Written by Nick Hornby and based on a memoir by Lynn Barber, An Education is a coming-of-age drama that sees a teenage girl in the early 1960s London hungry for adult life.When Jenny meets David, she sees him as a shortcut to all the beautiful things she hopes to obtain through an Oxford education and a lucrative career.This may look like a romance, but Jenny’s real romance is with the outside world. The film is a breath of fresh air in its non-judgmental approach, and Carey Mulligan’s self-assured performance establishes her firmly as another British actress to watch out for.

  • ' The Counterfeiters '
    — Stefan Ruzowitzky

    In return for soft beds, good meals, acceptable working conditions, and the chance for a longer life, skillful counterfeiter Salomon Sorowitsch was willing to work for the Nazis. His fellow prisoners, Adolf Burger (whose memoir the film is based on), had a different opinion. Ruzowitzky depicts the care and attention to detail that went into the counterfeiting operation and presents a universal moral dilemma: is one’s own survival the most important priority of all? Provocative and compelling, Counterfeiter won the Academy Award for Best Foreign Film.


  • ' Private Lessons '
    — Joachim Lafosse

    In what is possibly his darkest film to date, the Belgian filmmaker Joachim Lafosse tells a drama that revolves around the conflict between a vulnerableadolescent tennis prodigy and a manipulative adulttutor.Lafosse confronts the issue of child abuse head-on and delivers one of cinema’s most thought-provoking and uncompromising studies in human frailty in recent years. The intelligent screenplay and direction are superbly complemented by strong central performances from the two actors,in particular Jonas Bloquetwho is remarkable in his first screen role.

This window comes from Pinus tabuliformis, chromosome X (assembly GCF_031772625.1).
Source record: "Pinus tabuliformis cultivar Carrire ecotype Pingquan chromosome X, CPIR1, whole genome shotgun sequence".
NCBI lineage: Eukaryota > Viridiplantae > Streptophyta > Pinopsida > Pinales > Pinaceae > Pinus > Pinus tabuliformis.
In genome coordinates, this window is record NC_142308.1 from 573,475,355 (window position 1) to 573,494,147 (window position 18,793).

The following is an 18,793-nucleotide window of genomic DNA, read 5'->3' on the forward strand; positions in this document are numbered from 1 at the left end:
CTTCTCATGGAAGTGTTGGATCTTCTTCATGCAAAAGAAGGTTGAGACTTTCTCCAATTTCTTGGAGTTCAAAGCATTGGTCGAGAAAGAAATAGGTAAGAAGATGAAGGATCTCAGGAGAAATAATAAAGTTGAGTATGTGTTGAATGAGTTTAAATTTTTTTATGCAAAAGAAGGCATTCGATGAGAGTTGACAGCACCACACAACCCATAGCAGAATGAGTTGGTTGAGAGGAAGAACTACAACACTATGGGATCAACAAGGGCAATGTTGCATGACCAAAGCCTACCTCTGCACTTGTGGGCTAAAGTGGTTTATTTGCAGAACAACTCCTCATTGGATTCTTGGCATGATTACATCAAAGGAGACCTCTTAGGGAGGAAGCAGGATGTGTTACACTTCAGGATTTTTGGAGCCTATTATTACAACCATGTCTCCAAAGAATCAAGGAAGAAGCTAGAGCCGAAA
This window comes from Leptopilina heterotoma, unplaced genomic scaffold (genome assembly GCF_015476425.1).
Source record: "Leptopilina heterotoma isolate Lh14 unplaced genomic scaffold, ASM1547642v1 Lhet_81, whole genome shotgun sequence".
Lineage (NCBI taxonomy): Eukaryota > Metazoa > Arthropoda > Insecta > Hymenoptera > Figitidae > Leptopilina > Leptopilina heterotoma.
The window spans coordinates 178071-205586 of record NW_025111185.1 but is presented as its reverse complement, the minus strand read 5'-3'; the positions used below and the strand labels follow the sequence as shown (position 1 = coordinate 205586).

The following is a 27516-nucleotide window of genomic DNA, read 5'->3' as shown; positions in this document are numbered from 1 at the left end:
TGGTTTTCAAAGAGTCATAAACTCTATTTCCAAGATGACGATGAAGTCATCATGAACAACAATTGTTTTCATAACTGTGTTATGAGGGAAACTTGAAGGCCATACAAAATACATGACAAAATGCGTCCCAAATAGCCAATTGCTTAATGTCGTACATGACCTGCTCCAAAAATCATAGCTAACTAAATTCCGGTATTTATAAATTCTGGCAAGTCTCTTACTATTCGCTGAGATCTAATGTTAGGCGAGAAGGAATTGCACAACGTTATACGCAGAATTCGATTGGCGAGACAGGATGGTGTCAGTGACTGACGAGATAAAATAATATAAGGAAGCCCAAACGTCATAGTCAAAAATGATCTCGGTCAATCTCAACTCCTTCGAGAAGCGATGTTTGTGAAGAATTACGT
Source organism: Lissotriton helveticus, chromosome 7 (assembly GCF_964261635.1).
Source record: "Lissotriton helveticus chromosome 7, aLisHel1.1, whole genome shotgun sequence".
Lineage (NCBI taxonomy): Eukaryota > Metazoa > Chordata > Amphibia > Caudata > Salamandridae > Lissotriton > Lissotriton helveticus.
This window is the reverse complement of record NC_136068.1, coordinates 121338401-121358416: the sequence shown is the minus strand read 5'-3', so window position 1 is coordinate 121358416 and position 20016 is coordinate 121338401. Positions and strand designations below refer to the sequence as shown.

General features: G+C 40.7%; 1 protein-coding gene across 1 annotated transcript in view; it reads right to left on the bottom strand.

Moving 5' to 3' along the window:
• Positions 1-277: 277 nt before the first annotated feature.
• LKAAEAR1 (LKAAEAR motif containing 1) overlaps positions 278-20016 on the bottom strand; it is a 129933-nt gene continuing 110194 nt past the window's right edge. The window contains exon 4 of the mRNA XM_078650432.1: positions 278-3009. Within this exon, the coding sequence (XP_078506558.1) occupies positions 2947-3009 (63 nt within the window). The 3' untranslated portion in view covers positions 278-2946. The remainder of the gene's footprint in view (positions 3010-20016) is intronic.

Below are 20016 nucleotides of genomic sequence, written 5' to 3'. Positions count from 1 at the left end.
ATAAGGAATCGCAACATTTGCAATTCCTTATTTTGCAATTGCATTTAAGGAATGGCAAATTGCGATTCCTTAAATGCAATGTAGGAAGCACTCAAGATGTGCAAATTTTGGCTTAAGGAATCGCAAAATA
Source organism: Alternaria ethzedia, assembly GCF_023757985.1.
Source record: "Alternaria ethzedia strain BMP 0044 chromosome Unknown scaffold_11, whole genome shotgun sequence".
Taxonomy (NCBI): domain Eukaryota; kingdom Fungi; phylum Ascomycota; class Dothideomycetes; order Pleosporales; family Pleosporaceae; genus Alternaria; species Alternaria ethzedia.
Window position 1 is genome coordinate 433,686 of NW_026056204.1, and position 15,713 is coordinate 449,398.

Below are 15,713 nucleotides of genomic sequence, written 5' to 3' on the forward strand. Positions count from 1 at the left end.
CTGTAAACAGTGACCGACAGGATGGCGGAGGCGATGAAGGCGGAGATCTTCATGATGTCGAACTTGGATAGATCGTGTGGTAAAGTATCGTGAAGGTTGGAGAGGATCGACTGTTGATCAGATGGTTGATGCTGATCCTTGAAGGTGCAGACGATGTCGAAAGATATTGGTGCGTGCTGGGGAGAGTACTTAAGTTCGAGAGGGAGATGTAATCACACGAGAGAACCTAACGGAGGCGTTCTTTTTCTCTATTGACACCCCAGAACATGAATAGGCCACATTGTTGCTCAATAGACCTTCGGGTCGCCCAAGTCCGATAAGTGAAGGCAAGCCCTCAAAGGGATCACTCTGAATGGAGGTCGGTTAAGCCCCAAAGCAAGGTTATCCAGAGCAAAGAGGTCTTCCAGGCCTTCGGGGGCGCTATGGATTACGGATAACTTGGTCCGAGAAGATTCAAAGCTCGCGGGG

• ' Tsotsi '
    — Gavin Hood

    Gavin Hood has taken a 1960 novel and re-shaped it for a 2005 post-Apartheid South Africa, where racial divides have largely been replaced by schisms of class. Tsotsi is the ruthless leader of a nasty gang of four in Soweto, the township outside Johannesburg. During a carjacking, he discovers a baby in the backseat. His attempts at caring for the baby reveal another side of Tsotsi, despite his continuing gangster acts. Tsotsi is not a story of total redemption, but it is not complete despair either. Newcomer Presley Chweneyagaegives an impressive performance.



  • ' Nobody Knows '
    — Hirokazu Koreeda

    In a quiet and dreamlike fashion, Koreede depicts a year in life of four young children who are abandoned by their mother and unknown to the world. The film is a fiction inspired by a real-life case of child abandonement that scanalised Japan in the 1980s. Koreeda crafted the film over the course of nearly a year, which hightens the film’s documentary effect. The four children are portrayed with great sincerity by four non-professional child actors, with Yuya Yagira (playing the eldest son Akira) chosen as the Best Actor at Cannes 2004.


  • ' Candy Rain '
    — Chen Hung-i

    A multitude of styles shifting between delicate sensitivity and over-the-top comedy, the four stories in the film are connected by a packet addressed to somebody called Candy Rain. The four relationships depicted here work and fail to work for different reasons, and it goes to show there simply is no fool-proof formula for love. Sandrine Pinna nails the quirkiness of her OCD character, while Karena Lam displays her neurotic comic side.

Welcome to join bc VIP membership via internet!

Members who register successfully will be entitled to all bc members’ privileges and rewarded with a free movie coupon!

If you would like to join bc VIP membership, please click “Register” below.